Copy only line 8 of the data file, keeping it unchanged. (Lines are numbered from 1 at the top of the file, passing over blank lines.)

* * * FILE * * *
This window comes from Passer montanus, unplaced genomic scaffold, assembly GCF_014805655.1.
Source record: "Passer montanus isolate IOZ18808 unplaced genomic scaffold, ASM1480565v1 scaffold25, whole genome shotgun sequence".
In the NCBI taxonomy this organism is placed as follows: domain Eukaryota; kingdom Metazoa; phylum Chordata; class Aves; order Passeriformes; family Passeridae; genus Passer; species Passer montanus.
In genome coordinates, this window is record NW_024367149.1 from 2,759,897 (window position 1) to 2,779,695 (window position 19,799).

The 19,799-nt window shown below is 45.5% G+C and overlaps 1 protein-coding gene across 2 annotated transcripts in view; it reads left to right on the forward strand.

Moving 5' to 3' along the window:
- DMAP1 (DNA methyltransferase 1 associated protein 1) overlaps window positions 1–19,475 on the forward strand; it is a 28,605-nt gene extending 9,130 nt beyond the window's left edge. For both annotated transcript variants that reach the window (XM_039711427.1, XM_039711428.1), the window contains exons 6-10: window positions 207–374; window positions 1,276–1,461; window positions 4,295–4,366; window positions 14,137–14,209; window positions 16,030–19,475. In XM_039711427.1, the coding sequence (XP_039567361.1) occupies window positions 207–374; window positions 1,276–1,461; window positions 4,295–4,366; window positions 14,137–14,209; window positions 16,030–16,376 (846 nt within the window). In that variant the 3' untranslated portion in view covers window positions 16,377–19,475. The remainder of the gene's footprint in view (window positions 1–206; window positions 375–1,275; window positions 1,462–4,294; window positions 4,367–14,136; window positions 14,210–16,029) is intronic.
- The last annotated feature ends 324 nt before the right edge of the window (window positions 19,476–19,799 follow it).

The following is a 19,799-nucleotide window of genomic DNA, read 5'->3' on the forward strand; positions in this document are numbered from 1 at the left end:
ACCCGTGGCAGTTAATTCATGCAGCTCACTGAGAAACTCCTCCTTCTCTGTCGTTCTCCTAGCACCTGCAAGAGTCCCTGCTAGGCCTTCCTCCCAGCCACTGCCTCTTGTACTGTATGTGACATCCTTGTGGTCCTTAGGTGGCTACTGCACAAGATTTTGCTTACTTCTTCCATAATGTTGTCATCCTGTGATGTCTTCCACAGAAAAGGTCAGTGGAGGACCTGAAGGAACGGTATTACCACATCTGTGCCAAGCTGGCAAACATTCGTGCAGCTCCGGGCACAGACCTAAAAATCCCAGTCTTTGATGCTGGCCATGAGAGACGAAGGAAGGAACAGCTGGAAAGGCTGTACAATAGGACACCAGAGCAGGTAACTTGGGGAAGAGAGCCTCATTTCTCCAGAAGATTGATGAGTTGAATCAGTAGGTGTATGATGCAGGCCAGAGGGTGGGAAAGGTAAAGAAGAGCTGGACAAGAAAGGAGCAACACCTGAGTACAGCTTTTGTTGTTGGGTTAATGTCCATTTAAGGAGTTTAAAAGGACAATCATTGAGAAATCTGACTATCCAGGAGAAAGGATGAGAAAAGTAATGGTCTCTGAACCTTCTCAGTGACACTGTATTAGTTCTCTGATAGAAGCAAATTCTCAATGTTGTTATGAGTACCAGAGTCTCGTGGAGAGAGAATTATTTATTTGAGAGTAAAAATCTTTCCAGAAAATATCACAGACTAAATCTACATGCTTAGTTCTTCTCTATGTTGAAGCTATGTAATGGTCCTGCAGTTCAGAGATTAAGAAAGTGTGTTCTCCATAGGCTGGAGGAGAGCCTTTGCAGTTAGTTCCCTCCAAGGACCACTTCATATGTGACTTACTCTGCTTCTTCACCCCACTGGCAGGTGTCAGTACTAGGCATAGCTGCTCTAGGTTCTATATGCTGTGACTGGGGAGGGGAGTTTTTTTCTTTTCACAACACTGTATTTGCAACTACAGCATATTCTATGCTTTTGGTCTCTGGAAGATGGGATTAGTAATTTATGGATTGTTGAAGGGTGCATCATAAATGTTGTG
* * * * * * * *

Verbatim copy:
- The last annotated feature ends 324 nt before the right edge of the window (window positions 19,476–19,799 follow it).